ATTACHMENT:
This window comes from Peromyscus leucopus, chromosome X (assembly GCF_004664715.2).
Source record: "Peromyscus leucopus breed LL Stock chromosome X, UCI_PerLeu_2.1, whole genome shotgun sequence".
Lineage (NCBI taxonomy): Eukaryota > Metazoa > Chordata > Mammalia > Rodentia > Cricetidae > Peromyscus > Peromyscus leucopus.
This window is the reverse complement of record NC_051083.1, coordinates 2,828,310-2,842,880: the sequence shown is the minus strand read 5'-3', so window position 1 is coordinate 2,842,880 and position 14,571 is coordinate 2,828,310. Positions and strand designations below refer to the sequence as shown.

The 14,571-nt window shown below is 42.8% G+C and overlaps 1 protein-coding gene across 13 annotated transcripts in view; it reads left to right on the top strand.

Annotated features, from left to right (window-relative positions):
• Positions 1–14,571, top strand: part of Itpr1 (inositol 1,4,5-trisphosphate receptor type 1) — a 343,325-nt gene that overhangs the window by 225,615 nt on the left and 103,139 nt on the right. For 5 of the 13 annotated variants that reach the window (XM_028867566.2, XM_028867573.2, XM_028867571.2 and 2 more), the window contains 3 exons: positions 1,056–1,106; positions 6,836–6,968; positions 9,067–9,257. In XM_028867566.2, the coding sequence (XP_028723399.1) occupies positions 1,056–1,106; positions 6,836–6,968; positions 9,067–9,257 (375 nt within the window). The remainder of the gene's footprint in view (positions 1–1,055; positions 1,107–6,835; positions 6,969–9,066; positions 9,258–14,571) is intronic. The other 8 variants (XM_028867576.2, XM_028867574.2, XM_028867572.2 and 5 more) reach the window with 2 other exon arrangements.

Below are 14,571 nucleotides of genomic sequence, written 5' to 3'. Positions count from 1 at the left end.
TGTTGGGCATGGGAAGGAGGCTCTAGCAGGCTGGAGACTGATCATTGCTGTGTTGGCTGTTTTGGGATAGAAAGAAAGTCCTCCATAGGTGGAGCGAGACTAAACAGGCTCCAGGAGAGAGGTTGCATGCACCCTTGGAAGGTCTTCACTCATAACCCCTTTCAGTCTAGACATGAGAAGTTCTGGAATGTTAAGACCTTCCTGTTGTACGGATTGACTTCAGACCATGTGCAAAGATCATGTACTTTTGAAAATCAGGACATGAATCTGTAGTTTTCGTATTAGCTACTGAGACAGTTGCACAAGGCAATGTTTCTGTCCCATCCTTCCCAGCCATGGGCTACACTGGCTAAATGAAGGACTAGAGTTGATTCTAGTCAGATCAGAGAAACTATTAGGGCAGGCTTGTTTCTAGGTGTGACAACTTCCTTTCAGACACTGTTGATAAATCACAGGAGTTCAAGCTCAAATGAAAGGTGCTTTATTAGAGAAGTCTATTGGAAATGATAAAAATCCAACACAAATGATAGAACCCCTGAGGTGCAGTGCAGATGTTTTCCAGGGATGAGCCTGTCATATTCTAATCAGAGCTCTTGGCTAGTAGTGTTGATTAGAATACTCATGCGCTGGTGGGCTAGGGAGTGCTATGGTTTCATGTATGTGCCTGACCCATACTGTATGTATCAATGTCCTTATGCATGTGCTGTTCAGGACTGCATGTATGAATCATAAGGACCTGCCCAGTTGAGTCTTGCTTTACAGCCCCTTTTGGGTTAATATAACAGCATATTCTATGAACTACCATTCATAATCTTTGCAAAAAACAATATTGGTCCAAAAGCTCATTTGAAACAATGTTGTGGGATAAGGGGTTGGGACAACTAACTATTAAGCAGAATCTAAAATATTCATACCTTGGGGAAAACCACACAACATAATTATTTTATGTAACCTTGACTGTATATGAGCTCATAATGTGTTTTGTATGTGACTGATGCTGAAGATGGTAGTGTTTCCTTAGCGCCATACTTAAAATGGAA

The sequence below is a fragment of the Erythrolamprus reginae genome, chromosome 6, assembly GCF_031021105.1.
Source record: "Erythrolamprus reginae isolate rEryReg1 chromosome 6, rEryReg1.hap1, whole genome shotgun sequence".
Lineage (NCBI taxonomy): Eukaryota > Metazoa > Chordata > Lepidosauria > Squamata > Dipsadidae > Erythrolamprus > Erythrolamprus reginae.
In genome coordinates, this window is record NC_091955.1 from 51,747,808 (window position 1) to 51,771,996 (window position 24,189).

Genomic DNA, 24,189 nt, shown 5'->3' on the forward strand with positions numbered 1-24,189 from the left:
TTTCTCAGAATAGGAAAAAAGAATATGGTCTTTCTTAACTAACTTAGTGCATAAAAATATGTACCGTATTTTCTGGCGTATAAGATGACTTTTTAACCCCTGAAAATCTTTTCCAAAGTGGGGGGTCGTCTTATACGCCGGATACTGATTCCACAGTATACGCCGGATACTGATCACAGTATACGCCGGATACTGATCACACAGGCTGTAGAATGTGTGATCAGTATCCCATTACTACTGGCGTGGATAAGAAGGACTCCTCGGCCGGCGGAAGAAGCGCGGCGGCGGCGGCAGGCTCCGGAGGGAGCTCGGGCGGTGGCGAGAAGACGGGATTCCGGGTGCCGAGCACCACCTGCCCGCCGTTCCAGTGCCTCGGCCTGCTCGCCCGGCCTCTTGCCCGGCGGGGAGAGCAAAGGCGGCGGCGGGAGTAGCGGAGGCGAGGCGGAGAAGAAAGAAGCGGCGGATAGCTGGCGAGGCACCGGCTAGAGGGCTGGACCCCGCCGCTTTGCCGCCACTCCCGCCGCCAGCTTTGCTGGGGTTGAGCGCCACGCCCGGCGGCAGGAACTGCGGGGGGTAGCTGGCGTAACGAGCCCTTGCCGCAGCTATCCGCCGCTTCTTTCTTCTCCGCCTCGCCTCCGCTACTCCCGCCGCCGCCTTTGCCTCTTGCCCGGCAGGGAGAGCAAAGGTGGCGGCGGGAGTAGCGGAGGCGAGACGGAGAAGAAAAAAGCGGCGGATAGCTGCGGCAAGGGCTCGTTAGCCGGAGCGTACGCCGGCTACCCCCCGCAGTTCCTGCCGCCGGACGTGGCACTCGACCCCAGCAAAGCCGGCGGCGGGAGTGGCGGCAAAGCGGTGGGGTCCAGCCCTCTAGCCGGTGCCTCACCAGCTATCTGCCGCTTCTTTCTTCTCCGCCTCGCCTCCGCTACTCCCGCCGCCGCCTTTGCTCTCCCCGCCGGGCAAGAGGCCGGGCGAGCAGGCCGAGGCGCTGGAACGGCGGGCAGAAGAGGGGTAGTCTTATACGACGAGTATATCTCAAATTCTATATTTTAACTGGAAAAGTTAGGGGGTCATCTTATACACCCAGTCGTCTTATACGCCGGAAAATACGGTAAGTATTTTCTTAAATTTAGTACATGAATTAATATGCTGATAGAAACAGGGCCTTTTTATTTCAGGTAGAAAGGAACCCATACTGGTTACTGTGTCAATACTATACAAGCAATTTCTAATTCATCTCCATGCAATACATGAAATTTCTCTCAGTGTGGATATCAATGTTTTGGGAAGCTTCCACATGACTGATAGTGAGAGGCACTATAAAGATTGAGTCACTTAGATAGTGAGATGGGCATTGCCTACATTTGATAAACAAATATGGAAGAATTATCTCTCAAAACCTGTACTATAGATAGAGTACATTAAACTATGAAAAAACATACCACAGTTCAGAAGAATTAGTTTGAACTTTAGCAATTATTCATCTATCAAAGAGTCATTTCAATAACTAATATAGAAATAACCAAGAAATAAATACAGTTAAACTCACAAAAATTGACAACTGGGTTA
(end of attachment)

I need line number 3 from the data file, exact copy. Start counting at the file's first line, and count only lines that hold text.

Lineage (NCBI taxonomy): Eukaryota > Metazoa > Chordata > Mammalia > Rodentia > Cricetidae > Peromyscus > Peromyscus leucopus.